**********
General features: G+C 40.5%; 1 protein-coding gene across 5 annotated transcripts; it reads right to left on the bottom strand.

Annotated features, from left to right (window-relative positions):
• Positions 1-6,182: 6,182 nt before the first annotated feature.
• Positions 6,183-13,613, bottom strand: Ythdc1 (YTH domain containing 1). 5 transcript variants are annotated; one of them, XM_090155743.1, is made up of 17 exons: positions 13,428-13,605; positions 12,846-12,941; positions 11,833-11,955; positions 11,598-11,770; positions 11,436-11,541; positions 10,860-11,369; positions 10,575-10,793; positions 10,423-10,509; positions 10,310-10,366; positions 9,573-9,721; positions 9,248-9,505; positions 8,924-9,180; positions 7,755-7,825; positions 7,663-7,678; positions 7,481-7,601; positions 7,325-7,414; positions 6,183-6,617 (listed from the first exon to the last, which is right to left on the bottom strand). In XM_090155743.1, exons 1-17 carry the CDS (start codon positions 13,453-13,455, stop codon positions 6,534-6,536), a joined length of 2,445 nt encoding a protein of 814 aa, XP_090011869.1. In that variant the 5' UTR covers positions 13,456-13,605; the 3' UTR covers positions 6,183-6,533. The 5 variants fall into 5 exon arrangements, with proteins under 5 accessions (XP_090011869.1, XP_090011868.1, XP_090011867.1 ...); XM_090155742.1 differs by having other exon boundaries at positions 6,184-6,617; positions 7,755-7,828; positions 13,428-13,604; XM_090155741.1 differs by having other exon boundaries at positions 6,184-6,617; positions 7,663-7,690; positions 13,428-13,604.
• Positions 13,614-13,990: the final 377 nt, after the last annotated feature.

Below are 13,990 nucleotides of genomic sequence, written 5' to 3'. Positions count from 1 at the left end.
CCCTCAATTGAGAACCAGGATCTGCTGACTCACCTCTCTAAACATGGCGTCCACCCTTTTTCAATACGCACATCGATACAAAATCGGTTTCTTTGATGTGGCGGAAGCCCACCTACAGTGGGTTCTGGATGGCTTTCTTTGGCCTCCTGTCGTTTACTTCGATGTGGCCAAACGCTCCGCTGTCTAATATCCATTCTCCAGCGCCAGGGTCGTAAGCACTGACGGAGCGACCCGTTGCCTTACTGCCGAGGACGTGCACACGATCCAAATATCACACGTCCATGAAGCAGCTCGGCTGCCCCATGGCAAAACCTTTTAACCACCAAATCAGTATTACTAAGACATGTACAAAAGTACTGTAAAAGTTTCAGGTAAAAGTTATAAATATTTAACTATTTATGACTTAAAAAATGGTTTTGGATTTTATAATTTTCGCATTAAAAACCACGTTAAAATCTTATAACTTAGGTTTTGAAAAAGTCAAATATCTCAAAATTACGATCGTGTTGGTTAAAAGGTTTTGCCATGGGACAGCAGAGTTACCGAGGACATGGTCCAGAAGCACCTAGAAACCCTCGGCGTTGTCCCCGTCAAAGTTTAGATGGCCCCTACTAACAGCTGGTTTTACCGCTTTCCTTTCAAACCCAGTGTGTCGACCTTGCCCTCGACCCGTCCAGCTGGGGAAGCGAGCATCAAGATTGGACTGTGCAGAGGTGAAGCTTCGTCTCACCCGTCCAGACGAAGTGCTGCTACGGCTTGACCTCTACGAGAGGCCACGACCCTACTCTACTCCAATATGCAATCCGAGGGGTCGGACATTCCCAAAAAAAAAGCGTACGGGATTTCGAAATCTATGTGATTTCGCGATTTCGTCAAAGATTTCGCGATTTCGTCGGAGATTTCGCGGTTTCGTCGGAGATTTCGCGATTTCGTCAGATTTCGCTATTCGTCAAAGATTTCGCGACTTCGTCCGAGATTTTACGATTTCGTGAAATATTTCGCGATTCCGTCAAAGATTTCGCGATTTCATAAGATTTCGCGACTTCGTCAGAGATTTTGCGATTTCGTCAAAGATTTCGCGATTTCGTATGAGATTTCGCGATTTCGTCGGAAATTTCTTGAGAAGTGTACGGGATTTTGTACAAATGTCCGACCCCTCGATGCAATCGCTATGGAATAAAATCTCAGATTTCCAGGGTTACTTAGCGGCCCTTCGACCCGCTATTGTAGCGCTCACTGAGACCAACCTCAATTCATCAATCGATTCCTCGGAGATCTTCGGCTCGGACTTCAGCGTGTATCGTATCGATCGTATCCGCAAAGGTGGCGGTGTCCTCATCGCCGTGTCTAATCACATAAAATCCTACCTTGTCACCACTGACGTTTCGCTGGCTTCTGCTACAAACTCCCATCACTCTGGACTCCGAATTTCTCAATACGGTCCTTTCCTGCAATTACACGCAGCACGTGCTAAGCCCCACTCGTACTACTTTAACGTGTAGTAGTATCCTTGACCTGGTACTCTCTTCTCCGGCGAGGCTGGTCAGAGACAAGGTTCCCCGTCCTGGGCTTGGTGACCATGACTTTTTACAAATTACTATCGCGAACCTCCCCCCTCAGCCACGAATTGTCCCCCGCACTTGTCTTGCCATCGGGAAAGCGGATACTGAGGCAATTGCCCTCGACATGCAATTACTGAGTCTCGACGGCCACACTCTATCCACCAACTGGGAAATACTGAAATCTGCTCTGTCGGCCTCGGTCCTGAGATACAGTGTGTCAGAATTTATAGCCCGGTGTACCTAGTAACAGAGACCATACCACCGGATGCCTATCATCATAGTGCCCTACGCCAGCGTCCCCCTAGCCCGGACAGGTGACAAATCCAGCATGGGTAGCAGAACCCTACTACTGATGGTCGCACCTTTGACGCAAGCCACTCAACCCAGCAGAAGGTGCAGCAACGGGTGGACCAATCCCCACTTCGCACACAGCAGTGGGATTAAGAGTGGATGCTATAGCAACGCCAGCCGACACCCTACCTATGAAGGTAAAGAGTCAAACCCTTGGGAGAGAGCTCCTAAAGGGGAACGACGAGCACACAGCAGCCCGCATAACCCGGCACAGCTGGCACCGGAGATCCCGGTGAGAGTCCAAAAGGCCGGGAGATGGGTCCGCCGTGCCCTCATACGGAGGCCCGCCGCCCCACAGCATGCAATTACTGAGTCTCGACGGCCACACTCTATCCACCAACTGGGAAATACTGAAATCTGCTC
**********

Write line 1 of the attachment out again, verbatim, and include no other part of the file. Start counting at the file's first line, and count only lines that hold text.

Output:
General features: G+C 40.5%; 1 protein-coding gene across 5 annotated transcripts; it reads right to left on the bottom strand.